Keeping Pets Healthy & Active
“The fundamentals of the joint cartilage make-up is similar in pets and humans, as collagen is the most abundant protein in mammals,” says Gelita’s Niemann. Gelita sells Petagile, collagen peptides optimized for joint health in pets—but it’s the same concept as Gelita’s ingredients made for human use. Flexcin’s product line backs this up—their Flexpet is made with the same ingredients as Flexcin, optimized for pets and in a smaller dose. That being said, Niemann notes that any formula intended for pets should be studied in pets: “Scientific rigor offers pet owners and the pet supplement industry assurance of efficacy.” Don’t just give pets smaller doses of a human supplement.
The Future: It’s All in the Delivery
“Supplement delivery formats continue to evolve with changing consumer needs, preferences and lifestyles,” says Erickson, “with innovative dosage forms increasingly breaking into the mainstream. Lonza’s research showed that capsules are still the preferred dosage form for 42% of consumers, over other delivery formats.” She notes that Lonza is on the forefront of capsule innovation: their Vcaps Plus capsules can deliver small dosages, the company’s DUOCAP capsule-in-capsule technology can be used to deliver two ingredients that would otherwise react with each other, and its Licaps technology is designed for secure containment of liquids and semi-solids. Lonza is also taking advantage of beadlet technology, which allows manufacturers to formulate ingredients with sustained release profiles; tablet-in-capsule and lipid multiparticulate technologies, Erickson adds, are also expanding options in this area.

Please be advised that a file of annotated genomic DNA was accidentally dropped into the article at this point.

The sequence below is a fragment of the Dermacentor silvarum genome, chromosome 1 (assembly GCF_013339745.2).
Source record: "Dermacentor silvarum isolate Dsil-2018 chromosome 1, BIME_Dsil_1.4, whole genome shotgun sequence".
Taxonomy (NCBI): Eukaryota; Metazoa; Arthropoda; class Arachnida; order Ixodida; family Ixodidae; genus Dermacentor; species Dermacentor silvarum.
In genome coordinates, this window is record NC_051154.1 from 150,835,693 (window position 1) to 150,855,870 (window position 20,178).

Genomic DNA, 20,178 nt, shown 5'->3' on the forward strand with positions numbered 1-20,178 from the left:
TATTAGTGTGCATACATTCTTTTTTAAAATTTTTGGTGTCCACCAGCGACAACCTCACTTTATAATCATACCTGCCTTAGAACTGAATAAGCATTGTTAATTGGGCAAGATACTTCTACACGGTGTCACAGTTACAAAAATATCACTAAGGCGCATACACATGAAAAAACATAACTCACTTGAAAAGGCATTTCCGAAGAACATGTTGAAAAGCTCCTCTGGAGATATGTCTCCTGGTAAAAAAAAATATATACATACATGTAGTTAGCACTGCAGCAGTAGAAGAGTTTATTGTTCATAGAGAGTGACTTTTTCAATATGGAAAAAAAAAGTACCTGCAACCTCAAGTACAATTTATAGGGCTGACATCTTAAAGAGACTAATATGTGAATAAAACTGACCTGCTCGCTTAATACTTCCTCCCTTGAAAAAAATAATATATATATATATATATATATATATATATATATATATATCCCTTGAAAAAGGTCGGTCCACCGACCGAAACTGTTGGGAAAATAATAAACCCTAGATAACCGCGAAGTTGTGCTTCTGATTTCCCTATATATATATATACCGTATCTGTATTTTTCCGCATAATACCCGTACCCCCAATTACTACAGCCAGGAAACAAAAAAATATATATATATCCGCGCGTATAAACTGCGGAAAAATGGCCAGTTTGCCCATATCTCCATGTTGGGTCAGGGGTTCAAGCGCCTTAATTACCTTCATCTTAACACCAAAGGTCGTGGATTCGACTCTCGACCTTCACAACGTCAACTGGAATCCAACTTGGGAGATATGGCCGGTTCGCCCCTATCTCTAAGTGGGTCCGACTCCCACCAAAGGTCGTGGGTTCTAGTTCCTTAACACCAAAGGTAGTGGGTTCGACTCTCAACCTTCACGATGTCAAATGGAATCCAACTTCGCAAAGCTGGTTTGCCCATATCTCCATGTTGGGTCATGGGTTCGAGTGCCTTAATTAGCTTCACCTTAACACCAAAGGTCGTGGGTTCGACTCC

That said, there are customers who would prefer to get their supplements in a different form. Jarrow Formulas, Los Angeles, CA, is trying to alleviate pill fatigue through the company’s Beyond Bone Broth supplement drink mixes—formulated with bioactive collagen types I and II, chondroitin, calcium, and JarroSil Activated Silicon, which helps build cartilage and activate the enzymes involved in cross-linking collagen—which, as Brown notes, is an “easy-to-take alternative to capsules or tablet formulations.”
Lily of the Desert, too, is going for a powder—a quick-dissolve option intended to be taken orally without water. “You can take it whenever it is needed,” says Brown. “The packet delivery method is a great solution to the millions who live with ongoing joint issues.”
Solgar provides their Calcium/Magnesium Citrate with Vitamin D3 in a liquid form, too—not necessarily as a drink; the serving size is one tablespoon—but in a variety of flavors, including orange-vanilla, strawberry, and blueberry, making it ideal for ensuring that children are willing to take their calcium. WF